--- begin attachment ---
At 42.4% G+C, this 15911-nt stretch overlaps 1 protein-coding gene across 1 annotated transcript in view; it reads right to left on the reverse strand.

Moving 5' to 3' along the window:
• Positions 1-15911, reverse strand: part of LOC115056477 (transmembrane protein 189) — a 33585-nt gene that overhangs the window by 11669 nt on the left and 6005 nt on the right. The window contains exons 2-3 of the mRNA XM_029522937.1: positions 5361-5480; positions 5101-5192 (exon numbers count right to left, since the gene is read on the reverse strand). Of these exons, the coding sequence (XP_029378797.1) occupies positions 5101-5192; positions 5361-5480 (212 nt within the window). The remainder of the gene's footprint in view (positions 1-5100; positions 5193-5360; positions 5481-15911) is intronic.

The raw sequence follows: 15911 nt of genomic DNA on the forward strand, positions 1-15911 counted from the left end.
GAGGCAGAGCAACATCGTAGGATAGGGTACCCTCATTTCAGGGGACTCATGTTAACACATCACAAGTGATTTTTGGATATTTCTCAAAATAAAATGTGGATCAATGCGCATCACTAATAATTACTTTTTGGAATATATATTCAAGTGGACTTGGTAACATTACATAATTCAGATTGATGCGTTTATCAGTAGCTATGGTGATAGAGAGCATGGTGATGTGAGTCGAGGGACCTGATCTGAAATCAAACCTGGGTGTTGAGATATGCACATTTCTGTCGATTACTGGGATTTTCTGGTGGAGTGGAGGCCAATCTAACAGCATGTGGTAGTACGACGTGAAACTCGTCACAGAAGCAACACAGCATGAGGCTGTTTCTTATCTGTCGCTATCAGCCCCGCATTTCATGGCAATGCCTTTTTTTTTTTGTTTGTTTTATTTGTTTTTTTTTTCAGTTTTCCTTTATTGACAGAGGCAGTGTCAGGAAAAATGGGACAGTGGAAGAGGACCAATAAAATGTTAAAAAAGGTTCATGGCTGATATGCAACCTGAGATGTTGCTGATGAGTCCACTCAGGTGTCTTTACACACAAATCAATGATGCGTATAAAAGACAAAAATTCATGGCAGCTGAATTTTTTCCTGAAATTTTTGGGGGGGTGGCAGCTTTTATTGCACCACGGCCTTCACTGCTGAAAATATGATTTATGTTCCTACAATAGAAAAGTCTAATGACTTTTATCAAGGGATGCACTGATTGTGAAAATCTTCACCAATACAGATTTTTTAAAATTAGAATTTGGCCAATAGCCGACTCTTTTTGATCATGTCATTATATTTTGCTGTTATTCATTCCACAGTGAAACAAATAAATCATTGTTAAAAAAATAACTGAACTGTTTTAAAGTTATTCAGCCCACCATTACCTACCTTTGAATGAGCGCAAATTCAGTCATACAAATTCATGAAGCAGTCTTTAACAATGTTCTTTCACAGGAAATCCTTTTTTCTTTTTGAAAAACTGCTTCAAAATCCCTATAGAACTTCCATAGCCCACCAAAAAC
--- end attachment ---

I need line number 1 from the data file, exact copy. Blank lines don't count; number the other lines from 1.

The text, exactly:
At 42.4% G+C, this 15911-nt stretch overlaps 1 protein-coding gene across 1 annotated transcript in view; it reads right to left on the reverse strand.